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Crystal perfect host again

In a triumphant return as Oscar host after three years, Billy Crystal poked fun at politicians, most nominees, and everything that crossed his path.

india Updated: Mar 01, 2004 09:37 IST

In a triumphant return as Oscar host after a three-year absence, comedian Billy Crystal poked fun at politicians, controversies over gay weddings and Janet Jackson's breast, all the major nominees, and anything else that crossed his comedic path.

Making his eighth appearance as master of ceremonies, Crystal also aimed some of his wit at the controversy surrounding Mel Gibson's newly opened hit film in Latin, Hebrew and Aramaic about the last hours in the life of Jesus, "The Passion of the Christ."

"For the very, very first time, we're being simulcast in Aramaic," Crystal joked in his opening monologue. Then, turning to Charlize Theron, nominated as best actress for her role as a serial killer in "Monster," he said, "You look absolutely beautiful, but in that movie you scared the bejeezus out of Mel Gibson. You were absolutely scary.

"Mel Gibson's movie, unbelievable hit, $117 million," he added. "Opened on Ash Wednesday, had a Good Friday, a better Saturday and Sunday, unbelievable."

Addressing another first-time Oscar nominee in the audience, 13-year-old Keisha Castle-Hughes, Crystal said, "You're too young to have three names," then recalled that he first hosted the Oscars 13 years ago.

"Things were so different then. You know how different it was? Bush was president, the economy was tanking and we'd just finished a war with Iraq," he dead-panned.

He also cracked that Best Picture nominee "Lost in Translation" was the favorite film of California Gov. Arnold Schwarzenegger -- the Austrian-born muscleman-turned-politician often parodied for his thick accent.

Crystal kicked off the show with one of his famous pre-taped parody montages and a musical monologue. The montage started with Crystal finding a magical golden ring in his box of Cracker Jacks as he sat in a darkened movie house, his camcorder aimed at the screen. As he slips the ring on his finger, he is transported by a bolt of lightning into the movie he's watching.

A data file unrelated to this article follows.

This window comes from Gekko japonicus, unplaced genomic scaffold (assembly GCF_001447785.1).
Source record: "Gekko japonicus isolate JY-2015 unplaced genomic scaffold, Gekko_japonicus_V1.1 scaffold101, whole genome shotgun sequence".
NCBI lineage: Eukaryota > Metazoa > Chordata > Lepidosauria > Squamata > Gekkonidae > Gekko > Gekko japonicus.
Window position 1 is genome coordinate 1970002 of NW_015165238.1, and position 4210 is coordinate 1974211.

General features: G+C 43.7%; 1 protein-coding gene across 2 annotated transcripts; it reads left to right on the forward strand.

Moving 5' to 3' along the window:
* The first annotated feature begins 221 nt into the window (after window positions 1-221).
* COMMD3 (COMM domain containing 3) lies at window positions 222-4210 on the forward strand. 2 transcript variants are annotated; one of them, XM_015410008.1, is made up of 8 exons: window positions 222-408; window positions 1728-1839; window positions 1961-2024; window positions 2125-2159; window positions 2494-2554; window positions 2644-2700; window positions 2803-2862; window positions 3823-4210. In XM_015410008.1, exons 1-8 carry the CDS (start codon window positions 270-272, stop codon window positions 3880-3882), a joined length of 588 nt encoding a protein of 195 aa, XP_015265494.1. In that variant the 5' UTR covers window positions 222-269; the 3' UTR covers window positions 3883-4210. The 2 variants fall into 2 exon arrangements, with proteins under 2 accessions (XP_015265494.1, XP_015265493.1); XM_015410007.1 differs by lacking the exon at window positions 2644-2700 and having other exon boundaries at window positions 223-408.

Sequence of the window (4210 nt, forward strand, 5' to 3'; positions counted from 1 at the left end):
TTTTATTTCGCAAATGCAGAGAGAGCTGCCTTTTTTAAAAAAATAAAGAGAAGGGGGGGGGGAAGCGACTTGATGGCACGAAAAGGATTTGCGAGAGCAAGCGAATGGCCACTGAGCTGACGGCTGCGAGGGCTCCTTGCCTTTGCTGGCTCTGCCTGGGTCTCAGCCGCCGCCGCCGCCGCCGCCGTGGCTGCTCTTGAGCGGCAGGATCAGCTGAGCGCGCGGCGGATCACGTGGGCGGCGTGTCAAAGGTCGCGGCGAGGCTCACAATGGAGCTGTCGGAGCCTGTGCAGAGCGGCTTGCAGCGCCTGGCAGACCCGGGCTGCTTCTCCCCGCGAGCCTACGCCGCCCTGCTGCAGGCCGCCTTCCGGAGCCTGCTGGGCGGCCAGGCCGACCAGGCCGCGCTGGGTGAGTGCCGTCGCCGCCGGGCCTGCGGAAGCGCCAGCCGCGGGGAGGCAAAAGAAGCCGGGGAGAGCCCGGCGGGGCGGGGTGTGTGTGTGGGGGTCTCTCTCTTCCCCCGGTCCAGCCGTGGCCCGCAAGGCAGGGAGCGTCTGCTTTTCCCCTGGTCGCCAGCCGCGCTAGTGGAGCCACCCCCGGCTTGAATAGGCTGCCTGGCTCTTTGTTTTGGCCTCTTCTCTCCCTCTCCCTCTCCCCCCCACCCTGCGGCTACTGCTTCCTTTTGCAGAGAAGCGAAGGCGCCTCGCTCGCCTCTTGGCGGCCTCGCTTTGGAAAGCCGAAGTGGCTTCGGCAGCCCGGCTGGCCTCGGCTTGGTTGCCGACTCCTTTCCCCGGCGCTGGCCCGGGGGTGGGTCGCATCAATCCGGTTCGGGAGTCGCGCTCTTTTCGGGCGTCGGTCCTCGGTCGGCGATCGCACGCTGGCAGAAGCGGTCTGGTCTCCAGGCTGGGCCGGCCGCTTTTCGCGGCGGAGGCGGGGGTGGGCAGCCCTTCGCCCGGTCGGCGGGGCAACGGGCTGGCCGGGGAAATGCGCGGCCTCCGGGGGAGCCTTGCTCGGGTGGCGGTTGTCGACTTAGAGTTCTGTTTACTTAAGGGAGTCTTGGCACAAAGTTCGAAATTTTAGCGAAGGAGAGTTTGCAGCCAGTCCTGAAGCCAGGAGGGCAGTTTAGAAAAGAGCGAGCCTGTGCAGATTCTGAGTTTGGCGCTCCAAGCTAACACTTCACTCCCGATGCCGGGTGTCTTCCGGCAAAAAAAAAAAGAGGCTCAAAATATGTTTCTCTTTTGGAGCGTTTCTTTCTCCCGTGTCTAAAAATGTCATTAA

Crystal found himself inserted into a series of scenes from some of this year's most-nominated films, to comic effect, including an appearance as a troll-like Gollum character, staring at his reflection in a pond and talking about returning as host of the Oscars.

"I haven't been to the Oscars since they were taken over the by evil wizards." His reflection asks, "The Orcs?" and Crystal answers, "No, the Weinsteins," referring to Miramax Films co-chairman and perennial Oscar powerhouses Bob and Harvey Weinstein.

Michael Moore, the documentarian who caused a stir at last year's Oscar with an anti-Iraq war tirade, made a cameo in the montage, urging an end to the fictional war portrayed in "Lord of the Rings" before being unceremoniously stomped on by an elephantine creature -- drawing roars of laughter from the crowd.


In a musical medley of songs spoofing the five films nominated for best picture, Crystal blended a reference to Janet Jackson's breast-baring Super Bowl performance with a parody of "Lord of the Rings," sung to the tune of "My Favorite Things," warbling the line, "Frodo and Sam on a mystical planet, then Smeagol pops out like the right boob of Janet."

It was the backlash over Jackson's notorious halftime performance that prompted ABC to deliver the Oscars' live coast-to-coast telecast for the first time with a five-second delay as an anti-smut safeguard.

Producers insisted the delay would not be used to censor political statements, and in the opening moments of the show, there was no evidence that anyone had to be bleeped for nudity or profanity.

After the first commercial break, Crystal was joined on stage by his longtime comic colleague, Robin Williams, telling the audience, "This is the reason for our five-second delay."

The two then stood side by side, smiling, as Williams, in a joke about the recent flurry of same-sex weddings performed in San Francisco said, "Look at us -- a San Francisco wedding cake."

Crystal, 56, back as master of ceremonies after a three-year hiatus, is widely regarded as a favorite of Oscar audiences and critics alike for his dead-pan humor, quick ad-libs and Hollywood send-ups.

First Published: Mar 01, 2004 09:19 IST